Klinger Oscillator Explained : Price Analyses

Klinger Oscillator Explained

The Klinger Oscillator is used for determining money flow of a given security or index. It was developed especially to accommodate the long-term trend as well as short-term fluctuations. Money flow measures the total amount of money moving in and out of a security.

Klinger Oscillator

How to use the Klinger Oscillator

The Klinger Oscillator shows the volume moving through the security along with price. The oscillator is then shown as a difference between two moving averages.

To use the Klinger Oscillator, you only need to look at the oscillator along with the signal line, which is based on a 13-period moving average. The signal line will generate entry and exit points as part of an overall strategy through crossovers, convergences, and divergences.

The direction of the overall trend will also affect how you use the Klinger Oscillator. For example, if a security is in a strong uptrend, you could set your order entry when the oscillator moves above the signal line. In a downtrend, this principle works in reverse. You would be wise to sell or go short when the oscillator moves from above the signal line to below.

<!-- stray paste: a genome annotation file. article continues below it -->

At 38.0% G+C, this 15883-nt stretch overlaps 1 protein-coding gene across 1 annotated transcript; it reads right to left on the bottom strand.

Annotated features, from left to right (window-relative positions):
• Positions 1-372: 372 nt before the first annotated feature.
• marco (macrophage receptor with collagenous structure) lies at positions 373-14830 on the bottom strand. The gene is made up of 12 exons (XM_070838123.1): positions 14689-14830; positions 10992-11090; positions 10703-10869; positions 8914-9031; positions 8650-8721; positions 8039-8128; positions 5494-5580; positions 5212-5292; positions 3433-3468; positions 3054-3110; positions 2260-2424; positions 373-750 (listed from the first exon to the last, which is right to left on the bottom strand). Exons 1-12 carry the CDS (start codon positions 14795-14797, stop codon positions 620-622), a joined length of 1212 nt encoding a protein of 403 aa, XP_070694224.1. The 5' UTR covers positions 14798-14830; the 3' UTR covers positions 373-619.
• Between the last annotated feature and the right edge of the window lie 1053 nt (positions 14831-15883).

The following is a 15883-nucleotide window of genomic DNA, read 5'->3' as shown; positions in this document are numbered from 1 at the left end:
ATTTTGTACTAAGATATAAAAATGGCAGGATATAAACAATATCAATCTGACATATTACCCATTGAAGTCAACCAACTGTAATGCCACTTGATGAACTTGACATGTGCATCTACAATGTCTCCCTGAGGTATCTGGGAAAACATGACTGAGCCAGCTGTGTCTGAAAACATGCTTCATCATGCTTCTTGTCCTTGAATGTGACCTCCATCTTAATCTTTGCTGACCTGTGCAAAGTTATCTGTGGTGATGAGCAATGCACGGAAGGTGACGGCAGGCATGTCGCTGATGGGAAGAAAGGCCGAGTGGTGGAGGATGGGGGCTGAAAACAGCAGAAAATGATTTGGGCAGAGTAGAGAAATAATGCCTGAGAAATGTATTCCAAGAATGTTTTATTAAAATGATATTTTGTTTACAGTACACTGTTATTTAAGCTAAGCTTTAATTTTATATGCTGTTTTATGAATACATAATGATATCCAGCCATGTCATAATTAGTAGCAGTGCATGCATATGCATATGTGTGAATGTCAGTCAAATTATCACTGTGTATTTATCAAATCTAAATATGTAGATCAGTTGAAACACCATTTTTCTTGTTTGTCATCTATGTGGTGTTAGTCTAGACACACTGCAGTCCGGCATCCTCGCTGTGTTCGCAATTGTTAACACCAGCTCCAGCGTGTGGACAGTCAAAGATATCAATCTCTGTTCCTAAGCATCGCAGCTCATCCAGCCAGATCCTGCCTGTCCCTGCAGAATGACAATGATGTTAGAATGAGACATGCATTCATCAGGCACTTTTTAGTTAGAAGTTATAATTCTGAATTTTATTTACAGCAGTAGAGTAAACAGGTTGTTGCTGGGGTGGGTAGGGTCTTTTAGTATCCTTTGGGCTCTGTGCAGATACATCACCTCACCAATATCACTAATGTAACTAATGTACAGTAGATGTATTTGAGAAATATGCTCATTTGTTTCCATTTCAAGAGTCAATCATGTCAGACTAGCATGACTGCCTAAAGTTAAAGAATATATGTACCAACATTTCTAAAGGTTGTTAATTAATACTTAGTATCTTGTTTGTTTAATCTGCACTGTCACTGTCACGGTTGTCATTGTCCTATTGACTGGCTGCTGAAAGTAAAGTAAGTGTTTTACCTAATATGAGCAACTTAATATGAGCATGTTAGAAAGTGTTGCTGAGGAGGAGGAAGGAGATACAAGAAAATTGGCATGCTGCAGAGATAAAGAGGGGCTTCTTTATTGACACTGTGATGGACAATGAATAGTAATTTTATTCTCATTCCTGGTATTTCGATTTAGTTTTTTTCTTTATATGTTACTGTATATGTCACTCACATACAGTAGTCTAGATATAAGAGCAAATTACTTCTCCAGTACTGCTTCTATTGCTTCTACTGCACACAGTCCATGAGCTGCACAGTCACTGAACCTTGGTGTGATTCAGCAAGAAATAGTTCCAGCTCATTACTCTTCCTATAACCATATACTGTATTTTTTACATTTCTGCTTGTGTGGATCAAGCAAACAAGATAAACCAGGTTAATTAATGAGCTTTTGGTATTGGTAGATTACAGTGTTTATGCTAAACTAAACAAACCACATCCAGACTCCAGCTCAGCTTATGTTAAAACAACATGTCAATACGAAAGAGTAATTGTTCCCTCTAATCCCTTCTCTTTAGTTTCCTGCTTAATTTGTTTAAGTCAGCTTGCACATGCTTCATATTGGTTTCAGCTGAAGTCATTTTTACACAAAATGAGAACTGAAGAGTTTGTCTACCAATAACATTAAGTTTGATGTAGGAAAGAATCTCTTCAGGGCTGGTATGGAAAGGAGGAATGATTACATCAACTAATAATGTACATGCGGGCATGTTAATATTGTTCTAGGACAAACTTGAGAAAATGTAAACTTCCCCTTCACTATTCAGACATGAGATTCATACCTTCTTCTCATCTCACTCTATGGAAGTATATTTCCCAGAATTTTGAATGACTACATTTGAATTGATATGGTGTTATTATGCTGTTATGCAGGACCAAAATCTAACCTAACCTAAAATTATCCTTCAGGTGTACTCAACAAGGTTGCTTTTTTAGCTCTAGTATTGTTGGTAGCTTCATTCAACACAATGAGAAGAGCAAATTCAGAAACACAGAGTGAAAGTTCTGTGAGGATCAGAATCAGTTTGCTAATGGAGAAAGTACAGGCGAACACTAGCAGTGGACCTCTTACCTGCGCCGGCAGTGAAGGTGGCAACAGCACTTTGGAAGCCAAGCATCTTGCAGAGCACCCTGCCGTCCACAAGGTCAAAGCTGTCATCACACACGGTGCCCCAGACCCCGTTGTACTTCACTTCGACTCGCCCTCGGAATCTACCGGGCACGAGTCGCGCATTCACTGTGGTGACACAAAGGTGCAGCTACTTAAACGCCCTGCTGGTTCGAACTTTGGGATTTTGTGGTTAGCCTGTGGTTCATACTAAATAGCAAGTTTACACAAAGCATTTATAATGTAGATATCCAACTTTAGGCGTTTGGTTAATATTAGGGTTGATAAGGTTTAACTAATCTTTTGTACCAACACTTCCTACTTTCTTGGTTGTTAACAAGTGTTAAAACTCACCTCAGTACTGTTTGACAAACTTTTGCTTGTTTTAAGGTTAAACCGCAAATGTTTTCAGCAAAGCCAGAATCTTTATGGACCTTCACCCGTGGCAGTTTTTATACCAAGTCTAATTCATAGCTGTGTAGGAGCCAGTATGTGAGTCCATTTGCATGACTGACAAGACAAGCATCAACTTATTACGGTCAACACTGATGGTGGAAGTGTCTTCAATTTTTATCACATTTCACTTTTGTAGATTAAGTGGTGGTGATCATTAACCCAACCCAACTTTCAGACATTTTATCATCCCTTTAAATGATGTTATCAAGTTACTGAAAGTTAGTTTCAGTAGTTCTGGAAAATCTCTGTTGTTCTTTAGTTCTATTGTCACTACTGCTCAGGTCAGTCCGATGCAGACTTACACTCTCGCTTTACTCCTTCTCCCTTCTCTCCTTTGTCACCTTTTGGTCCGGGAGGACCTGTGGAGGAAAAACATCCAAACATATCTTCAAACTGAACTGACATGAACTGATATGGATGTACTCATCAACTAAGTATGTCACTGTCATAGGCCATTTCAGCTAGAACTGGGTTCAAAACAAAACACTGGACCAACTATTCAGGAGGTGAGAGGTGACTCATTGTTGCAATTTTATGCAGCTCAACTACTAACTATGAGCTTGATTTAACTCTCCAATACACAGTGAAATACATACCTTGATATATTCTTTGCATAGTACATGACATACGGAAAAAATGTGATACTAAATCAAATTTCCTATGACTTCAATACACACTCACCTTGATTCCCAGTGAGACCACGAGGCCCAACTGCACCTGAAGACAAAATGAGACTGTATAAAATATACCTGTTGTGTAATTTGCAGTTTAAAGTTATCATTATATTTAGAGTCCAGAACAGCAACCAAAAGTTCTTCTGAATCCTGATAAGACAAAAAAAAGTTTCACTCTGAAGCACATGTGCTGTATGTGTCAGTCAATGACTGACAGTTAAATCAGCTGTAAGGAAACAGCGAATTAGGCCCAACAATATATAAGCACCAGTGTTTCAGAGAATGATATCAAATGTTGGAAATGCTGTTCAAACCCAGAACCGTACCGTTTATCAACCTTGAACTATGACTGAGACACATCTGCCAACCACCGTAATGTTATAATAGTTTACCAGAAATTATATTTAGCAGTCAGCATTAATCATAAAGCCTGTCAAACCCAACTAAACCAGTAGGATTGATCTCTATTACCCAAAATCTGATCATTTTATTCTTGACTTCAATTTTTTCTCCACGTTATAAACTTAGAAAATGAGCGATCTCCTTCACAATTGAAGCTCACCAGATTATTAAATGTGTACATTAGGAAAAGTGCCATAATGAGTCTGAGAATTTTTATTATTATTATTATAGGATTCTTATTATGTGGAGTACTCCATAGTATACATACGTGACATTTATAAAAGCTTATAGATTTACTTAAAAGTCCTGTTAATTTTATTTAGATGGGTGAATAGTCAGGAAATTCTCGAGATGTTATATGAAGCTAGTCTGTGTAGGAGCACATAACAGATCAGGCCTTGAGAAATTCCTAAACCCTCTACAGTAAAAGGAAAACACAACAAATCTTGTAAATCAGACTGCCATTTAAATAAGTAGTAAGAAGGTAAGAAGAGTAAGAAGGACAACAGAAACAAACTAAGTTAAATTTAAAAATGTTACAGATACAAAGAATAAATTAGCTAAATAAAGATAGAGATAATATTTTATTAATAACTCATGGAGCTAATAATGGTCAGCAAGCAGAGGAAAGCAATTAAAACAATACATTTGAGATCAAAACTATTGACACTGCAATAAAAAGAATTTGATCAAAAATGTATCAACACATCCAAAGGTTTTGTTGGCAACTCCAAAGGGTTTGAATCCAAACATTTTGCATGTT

Weaknesses of the Klinger Oscillator

Like all indicators, the Klinger Oscillator is not without its limitations. The signal line crossovers are a common occurrence, and it can, therefore, become difficult to know which signals are genuine and which lead to unfavorable whipsaws.

Divergences are another tricky technical feature that can leave many traders stranded on the wrong side of a trade.

For these reasons, it’s recommended to not solely rely on the Klinger Oscillator for generating signals and instead look for more comprehensive trading tools such as moving average crossovers, signals generated by momentum indicators and price patterns.

By applying the above advice together with other indicators you can best put yourself into a position of making the most profitable trades possible.

Matthew North

I have a passion for trading, behavioral finance, technology, travel, and writing. Contact: matthew@priceanalyses.com.

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